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There are certain people who become part of the fabric of our culture. Their work touches something primal in all of us, and compels us to think and act differently in a way that improves life for us, and the people around us.
Gretchen Rubin created such a phenomenon with The Happiness Project, her account of the year she spent test-driving ancient wisdom, current scientific research, and lessons from pop culture about increasing happiness.
At the core of all our desires is the desire to be happy, and yet it can seem so elusive. The very act of searching or striving for it can negate it, if we focus so intently on creating happiness in the future that we distract ourselves from happiness in the present.
That’s part of what I appreciate about The Happiness Project. It’s not about making major life changes, pushing for a better life tomorrow. It’s about tuning into the little things that make life better today.
In her latest book, Happier at Home, Gretchen follows the same formula from her first happiness book, focusing on relationships, possessions, and issues that pertain to life at home.
What I most respect most about Gretchen is that she’s fearless in sharing herself honestly—quirks, weaknesses, and all. She acknowledges that this is crucial to her happiness, since she can build a happy life only on the foundation of her own nature.
I find this type of self-awareness and self-acceptance admirable and inspiring.
I'm grateful that Gretchen's offered to give two free copies of Happier at Home to Tiny Buddha readers.
To enter to win 1 of 2 free copies of Happier at Home:
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1. In your new book, you wrote about happiness as it pertains to your home life. What made you decide to focus on this aspect of happiness?
I realized that for me, and for many people, many of the elements of a happy life converge in the idea of “home.” Time, possessions, body, marriage, parenthood, neighborhood…home is the foundation.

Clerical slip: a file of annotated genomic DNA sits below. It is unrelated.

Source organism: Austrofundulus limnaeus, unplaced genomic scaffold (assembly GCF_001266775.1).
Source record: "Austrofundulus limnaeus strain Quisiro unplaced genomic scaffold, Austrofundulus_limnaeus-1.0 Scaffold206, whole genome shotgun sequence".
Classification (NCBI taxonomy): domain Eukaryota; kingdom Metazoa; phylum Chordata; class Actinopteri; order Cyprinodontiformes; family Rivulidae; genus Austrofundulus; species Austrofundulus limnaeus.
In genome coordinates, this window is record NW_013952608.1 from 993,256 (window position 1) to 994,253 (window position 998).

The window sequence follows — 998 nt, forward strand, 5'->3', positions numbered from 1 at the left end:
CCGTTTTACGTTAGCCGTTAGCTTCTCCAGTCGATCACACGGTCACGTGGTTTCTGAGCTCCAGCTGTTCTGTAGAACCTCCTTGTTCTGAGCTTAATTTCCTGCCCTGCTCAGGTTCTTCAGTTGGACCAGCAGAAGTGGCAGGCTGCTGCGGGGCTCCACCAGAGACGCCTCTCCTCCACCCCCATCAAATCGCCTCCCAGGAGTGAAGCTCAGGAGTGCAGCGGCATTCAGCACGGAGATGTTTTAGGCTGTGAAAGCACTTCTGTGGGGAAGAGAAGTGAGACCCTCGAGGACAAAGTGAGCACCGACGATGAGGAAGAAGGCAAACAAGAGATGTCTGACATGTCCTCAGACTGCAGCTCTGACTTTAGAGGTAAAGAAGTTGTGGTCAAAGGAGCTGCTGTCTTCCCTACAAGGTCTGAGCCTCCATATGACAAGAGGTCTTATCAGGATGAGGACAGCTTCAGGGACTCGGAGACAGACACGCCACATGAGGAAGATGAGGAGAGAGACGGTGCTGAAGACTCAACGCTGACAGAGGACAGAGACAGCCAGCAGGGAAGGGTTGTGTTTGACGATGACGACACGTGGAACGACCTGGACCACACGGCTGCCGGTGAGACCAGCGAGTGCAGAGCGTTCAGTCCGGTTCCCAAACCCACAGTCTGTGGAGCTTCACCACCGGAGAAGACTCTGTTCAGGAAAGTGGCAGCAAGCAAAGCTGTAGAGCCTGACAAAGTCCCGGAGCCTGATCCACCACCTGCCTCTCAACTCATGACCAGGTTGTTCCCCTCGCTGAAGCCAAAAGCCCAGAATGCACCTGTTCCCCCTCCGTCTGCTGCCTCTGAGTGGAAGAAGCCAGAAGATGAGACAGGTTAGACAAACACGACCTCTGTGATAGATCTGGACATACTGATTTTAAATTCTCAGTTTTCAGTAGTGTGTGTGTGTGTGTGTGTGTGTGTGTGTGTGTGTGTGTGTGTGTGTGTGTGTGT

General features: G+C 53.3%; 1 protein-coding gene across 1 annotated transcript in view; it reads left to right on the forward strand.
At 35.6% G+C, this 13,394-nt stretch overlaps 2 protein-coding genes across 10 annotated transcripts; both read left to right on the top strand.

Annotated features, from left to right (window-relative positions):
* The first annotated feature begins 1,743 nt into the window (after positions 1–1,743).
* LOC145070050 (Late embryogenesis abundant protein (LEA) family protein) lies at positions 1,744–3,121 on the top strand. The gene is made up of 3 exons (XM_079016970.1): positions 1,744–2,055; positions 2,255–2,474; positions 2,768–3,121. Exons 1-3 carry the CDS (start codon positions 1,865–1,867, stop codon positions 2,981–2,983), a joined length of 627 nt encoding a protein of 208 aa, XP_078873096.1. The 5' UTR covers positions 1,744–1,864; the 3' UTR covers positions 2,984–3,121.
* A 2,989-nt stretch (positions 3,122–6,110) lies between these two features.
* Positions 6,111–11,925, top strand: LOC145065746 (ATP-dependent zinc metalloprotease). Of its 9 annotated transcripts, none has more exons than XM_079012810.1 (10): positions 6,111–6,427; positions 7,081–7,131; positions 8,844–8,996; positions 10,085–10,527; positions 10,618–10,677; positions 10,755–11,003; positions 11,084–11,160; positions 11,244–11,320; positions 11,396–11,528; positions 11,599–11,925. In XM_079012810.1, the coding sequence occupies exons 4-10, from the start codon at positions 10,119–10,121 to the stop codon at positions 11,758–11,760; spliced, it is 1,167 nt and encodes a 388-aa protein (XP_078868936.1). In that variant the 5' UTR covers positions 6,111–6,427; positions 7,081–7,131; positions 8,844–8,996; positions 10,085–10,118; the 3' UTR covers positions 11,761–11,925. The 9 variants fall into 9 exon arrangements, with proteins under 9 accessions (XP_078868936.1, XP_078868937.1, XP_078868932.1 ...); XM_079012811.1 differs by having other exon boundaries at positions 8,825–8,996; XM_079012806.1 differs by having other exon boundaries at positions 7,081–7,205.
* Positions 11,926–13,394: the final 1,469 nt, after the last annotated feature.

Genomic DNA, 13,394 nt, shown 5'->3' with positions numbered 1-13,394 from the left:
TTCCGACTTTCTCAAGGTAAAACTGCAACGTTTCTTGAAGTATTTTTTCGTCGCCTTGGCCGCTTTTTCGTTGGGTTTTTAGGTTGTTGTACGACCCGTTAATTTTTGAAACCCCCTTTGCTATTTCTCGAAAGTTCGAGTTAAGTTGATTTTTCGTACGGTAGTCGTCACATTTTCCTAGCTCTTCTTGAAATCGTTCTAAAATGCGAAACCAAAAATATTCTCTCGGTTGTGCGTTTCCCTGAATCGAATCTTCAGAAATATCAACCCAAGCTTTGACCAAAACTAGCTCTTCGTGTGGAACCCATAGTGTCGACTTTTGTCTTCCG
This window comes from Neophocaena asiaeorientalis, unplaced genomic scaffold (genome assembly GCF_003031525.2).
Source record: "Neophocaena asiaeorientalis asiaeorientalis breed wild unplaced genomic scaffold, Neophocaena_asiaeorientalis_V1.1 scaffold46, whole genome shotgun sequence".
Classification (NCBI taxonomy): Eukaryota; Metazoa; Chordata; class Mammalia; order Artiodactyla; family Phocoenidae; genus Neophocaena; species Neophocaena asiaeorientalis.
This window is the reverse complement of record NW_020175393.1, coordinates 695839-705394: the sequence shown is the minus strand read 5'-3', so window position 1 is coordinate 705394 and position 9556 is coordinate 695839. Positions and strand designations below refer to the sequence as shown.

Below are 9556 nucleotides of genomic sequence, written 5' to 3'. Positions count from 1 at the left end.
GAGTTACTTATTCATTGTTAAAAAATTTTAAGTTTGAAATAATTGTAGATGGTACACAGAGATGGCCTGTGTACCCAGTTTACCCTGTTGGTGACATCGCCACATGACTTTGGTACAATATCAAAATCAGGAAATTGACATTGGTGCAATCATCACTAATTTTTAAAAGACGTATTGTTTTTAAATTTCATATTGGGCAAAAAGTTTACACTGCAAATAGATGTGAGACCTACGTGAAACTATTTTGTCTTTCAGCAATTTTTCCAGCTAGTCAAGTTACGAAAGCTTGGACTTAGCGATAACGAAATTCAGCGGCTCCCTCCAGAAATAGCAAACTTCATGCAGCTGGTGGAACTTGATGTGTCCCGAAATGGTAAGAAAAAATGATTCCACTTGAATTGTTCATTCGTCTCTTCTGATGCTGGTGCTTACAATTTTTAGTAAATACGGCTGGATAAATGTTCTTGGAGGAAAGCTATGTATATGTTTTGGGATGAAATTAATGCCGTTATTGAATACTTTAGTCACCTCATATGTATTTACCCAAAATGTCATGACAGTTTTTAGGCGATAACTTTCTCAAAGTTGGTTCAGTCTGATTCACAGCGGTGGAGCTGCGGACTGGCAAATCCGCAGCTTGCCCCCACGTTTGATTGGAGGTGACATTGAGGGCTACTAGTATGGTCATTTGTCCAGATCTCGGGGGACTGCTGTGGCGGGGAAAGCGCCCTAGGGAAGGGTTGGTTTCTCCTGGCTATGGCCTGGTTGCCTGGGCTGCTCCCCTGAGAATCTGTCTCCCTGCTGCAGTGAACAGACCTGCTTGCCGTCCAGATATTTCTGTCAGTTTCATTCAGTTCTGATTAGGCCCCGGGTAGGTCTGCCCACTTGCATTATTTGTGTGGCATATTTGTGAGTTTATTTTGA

2. What’s the most important thing you learned about happiness in relationships in the month you focused on improving your marriage?
If I want the atmosphere of my marriage to be tender, attentive, and romantic, I need to be that way myself. And the only person I can change is myself—but when I change, a relationship changes.
3. In the chapter on parenthood, you wrote about the power of under-reacting. Can you tell us a little about that, and how it affected your happiness?
It’s easy to get very worked up about relatively minor issues (I do have a tendency to fly off the handle). By reminding myself to under-react, I keep myself—and everyone else—calmer. Usually, I found, my operatic response was unwarranted!
4. As a fellow blogger, I was particularly interested in your section on “the cubicle in your pocket,” relating to technology. What was the most helpful practice you employed to improve your focus?
At certain points, I disconnect and don’t check my email or any online thing. When I need to do intense research and writing, I work in a library, where I never connect to the Internet. Being in that space helps me concentrate.
5. In your research, did you find any pieces of conventional happiness wisdom to be ineffective in improving your happiness?
I found keeping a gratitude journal to be an annoying exercise. That just did not work for me.
6. Did you discover something about your happiness that surprised you?
That for me, and for many people, outer order contributes to inner calm, more than it should. In the context of a happy life, an over-crowded coat closet or an overflowing in-box are trivial matters, but somehow, getting control over the stuff of life makes me feel more in control of my life generally. I feel more energetic, more creative, more cheerful.
7. What’s next for you? Is there another happiness book in your future?
I do know what book I’m going to write next, but I feel superstitious about it, so am not revealing it yet…except to say that it’s highly related to happiness, though not exactly about happiness, and it’s a FASCINATING topic!
Learn more about Happier at Home on Amazon.
FTC Disclosure: I receive complimentary books for reviews and interviews on tinybuddha.com, but I am not compensated for writing or obligated to write anything specific. I am an Amazon affiliate, meaning I earn a percentage of all books purchased through the links I provide on this site.